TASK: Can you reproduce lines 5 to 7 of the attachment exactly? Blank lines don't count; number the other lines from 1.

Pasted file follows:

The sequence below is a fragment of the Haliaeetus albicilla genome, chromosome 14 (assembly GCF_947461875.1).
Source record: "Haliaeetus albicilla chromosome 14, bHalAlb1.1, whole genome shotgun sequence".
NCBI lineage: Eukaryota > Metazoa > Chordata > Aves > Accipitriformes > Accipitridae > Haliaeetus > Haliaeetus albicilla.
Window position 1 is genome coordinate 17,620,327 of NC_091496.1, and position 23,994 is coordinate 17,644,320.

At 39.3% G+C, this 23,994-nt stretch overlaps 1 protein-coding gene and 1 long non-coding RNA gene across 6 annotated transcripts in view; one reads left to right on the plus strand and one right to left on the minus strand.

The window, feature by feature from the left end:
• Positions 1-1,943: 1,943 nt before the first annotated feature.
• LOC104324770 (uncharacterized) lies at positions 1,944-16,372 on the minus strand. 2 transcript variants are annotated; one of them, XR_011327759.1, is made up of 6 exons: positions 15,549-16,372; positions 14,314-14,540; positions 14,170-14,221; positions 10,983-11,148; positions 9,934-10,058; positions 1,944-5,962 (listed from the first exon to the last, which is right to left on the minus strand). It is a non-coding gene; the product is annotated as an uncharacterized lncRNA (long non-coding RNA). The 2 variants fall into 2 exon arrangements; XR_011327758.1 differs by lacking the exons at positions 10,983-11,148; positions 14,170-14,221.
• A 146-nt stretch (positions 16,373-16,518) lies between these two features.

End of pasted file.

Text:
At 39.3% G+C, this 23,994-nt stretch overlaps 1 protein-coding gene and 1 long non-coding RNA gene across 6 annotated transcripts in view; one reads left to right on the plus strand and one right to left on the minus strand.

The window, feature by feature from the left end:
• Positions 1-1,943: 1,943 nt before the first annotated feature.